Frank Lloyd Wright

Frank Lloyd Wright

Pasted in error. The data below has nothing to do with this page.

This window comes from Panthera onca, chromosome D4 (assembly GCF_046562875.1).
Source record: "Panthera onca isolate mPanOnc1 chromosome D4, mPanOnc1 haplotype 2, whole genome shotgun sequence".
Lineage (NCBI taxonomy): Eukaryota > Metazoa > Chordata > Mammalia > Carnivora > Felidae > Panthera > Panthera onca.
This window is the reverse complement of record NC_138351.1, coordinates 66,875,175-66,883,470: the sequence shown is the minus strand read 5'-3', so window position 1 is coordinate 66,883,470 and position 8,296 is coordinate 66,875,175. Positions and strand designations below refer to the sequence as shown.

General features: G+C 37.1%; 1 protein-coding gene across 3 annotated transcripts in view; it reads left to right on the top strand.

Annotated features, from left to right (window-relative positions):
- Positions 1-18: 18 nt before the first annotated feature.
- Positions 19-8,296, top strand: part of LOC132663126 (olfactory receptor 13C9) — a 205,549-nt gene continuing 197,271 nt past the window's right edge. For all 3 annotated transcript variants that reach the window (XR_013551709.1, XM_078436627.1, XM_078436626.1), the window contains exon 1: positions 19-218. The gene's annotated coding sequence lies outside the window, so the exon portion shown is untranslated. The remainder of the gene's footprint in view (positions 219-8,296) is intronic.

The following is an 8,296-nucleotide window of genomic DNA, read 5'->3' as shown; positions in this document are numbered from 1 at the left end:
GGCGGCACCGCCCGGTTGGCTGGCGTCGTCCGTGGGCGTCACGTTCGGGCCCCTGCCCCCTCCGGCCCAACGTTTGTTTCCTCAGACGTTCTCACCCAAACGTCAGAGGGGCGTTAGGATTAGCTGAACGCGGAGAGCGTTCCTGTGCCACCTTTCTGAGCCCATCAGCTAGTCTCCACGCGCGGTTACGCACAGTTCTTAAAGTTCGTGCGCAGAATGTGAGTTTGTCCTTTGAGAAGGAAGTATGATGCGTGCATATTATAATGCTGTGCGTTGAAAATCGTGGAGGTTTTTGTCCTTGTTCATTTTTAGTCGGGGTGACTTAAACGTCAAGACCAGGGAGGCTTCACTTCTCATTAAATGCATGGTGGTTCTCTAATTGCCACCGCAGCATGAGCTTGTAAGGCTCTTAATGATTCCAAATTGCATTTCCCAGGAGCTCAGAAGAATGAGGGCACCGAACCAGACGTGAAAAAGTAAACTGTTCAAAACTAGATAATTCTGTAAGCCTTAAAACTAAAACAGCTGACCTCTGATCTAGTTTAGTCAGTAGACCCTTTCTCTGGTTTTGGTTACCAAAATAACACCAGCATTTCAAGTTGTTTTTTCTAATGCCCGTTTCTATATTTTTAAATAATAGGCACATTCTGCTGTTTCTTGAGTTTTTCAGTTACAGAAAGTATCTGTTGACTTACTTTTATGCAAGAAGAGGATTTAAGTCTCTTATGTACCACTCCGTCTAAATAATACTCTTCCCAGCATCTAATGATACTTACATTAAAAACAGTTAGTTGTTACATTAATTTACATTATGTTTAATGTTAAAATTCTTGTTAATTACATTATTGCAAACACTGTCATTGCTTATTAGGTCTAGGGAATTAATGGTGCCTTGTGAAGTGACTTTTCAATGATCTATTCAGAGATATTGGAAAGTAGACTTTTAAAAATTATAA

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Without formal training in architecture, Frank Lloyd Wright nevertheless established himself as the most influential American architect of the 20th century. At an early stage in his career, he adopted the concept that "form follows function," which led him to design some of the most innovative designs for structures that ranged from modest homes to the Guggenheim Museum in New York City.Wright's parents were William Cary Wright and Anna Lloyd Jones Wright, who traced their ancestry to Wales. His first commissioned work was the Hillside Home School, which was built for Wright’s aunts in 1888 near Spring Green, Wisconsin.After about a year, Wright obtained a better job as a draftsman for Adler and Sullivan, a prominent Chicago architectural firm then at the forefront of architectural design. Wright would later refer to Louis Sullivan as his Lieber Meister, which means "beloved master,” and acknowledge Sullivan alone as an influence on his work.In 1889, Wright married Catherine Lee Clark Tobin — the first of three wives — with whom he had six children. With $5,000 borrowed from Sullivan, he purchased a lot in Oak Park, in an affluent suburb west of downtown Chicago, and built his first home.Wright stayed with Adler and Sullivan until 1893, when his growing number of independent commissions convinced his employers that he was "moonlighting" and terminated him, based on company policy. Wright rebounded by opening his own firm, first operating from the Adler and Sullivan-designed Schiller Building, then the Steinway Building, and finally in 1898, a studio at his home in Oak Park.Forty-nine buildings were constructed from Wright's designs during his first eight years as an independent architect. During that time, he began to develop what is known as the Prairie Style of architecture, named after a house he designed for a Ladies Home Journal article in 1901. His architectural designs are often associated with the Arts and Crafts Movement.Wright did not limit himself to architecture. Regarding architectural interiors, he said that the "reality of a building is not the container but the space within." Such was the impact of Wright's designs that furniture makers even today are producing items based on them.In 1909, Wright left his wife and traveled to Germany with Margaret “Mamah” Cheney, the wife of a neighbor and client. He named the house "Taliesin," which means "shining brow" in Welsh.Wright divided his time between his Chicago office and Taliesin until August 15, 1914, when his chef became deranged, set fire to Taliesin, and murdered Cheney, two of her children, and two other people. He completed the Midway Garden commission in Chicago and launched into the rebuilding of Taliesin.Following the tragedy at Taliesin, Wright received a letter of condolence from a sculptress named Miriam Noel. Free at last after more than a decade of separation, he married mentally disturbed Noel in November 1923, but they separated in March 1924 and divorced in 1928.While still married to Noel, Wright had encountered a young Yugoslav, Olga Milanoff Hinzenberg, who was 33 years his junior, married but separated, and the mother of a young daughter Svetlana. About three years later, the couple was officially married.With the coming of the Great Depression, architectural commissions became scarce. The result was Wright's residential masterpiece, Fallingwater, the house built over a waterfall.In 1929, Wright spent time in Arizona working on projects. Wright and his fellowship were now able to alternate between Arizona and Wisconsin, depending on the season.Age had no evident effect on Wright's productivity. Following World War II, he received commissions for 270 houses, as well as the Guggenheim Museum in New York City and the Marin County Civic Center in San Raphael, California. His body was interred at Taliesin, near Unity Chapel, which is considered to be his first building.Frank Lloyd Wright redefined architecture and hastened the end of the Art Nouveau period. Form and function should be one, joined in a spiritual union.”


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